• Report all deviations from guideline practice as clinical incidents using the hospital reporting system (critical incidence reporting system).
B (Moderate quality)
For hospital  
  • Prepare fluids and medication under optimal aseptic conditions.
B (High quality)
For health service  
  • NICU benchmarking: report the prevalence of CLABSI per 1000 central line days.
B (Moderate quality)
  • Provide benchmarking standards: excellent performance <3.5 CLABSI per 1000 central line days, moderate performance 3.6 to 5 CLABSI per 1000 central line days, and poor performance ≥5.1 CLABSI per 1000 central line days.
B (Moderate quality)
   

Getting started

Initial steps
For parents and family
  • Parents and family are verbally informed by healthcare professionals about hand hygiene.
For healthcare professionals
  • Attend training on insertion bundles.
  • Attend training on maintenance bundles (for nurses).
For neonatal unit
  • Develop and implement a unit guideline on central venous catheter (CVC) insertion and maintenance bundles.
  • Develop information material on hand hygiene for parents.
  • Document all bloodstream infections among admitted infants.
  • Document the number of central line days.
  • Provide appropriate equipment.
For hospital
  • Support healthcare professionals to participate in training on CVC insertion and maintenance bundle elements.
For health service
  • Develop and implement a national guideline on CVC insertion and maintenance bundles.
  • Publish the incidence of central line-associated bloodstream infections per 1000 catheter days.
 

Sources

  1. Simpson CD, Hawes J, James AG, Lee K-S. Use of bundled interventions, including a checklist to promote compliance with aseptic technique, to reduce catheter-related bloodstream infections in the intensive care unit. Paediatr Child Health. 2014 Apr;19(4):e20-23.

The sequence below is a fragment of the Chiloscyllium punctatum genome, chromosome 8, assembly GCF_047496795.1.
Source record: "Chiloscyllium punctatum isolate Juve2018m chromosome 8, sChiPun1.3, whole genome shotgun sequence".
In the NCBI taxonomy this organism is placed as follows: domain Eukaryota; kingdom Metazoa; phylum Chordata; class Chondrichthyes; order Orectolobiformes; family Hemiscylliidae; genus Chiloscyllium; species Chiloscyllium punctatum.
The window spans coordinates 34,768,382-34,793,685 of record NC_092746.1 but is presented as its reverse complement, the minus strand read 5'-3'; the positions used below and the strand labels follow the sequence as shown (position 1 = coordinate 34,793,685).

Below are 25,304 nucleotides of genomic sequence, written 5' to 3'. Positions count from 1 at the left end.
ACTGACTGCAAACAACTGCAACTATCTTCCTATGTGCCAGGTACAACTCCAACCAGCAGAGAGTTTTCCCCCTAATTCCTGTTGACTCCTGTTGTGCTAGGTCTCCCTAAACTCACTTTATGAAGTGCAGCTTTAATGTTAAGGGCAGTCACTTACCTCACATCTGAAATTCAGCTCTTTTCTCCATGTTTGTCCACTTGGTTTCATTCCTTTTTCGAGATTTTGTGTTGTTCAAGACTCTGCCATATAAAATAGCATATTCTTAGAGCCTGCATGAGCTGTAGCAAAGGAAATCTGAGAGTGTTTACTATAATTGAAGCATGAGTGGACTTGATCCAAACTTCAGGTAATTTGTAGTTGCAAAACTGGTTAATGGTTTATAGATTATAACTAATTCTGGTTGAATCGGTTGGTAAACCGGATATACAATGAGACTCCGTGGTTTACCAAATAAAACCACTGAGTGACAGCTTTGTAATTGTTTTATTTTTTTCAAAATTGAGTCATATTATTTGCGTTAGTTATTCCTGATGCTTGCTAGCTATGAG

2. Fisher D, Cochran KM, Provost LP, Patterson J, Bristol T, Metzguer K, et al. Reducing central line-associated bloodstream infections in North Carolina NICUs. Pediatrics. 2013 Dec;132(6):e1664-1671.
  3. Zachariah P, Furuya EY, Edwards J, Dick A, Liu H, Herzig CTA, et al. Compliance with prevention practices and their association with central line-associated bloodstream infections in neonatal intensive care units. Am J Infect Control. 2014 Aug;42(8):847–51.
  4. Stoll BJ, Hansen N, Fanaroff AA, Wright LL, Carlo WA, Ehrenkranz RA, et al. Late-onset sepsis in very low birth weight neonates: the experience of the NICHD Neonatal Research Network. Pediatrics. 2002 Aug;110(2 Pt 1):285–91.
  5. Stoll BJ, Hansen N, Fanaroff AA, Wright LL, Carlo WA, Ehrenkranz RA, et al. Changes in pathogens causing early-onset sepsis in very-low-birth-weight infants. N Engl J Med. 2002 Jul 25;347(4):240–7.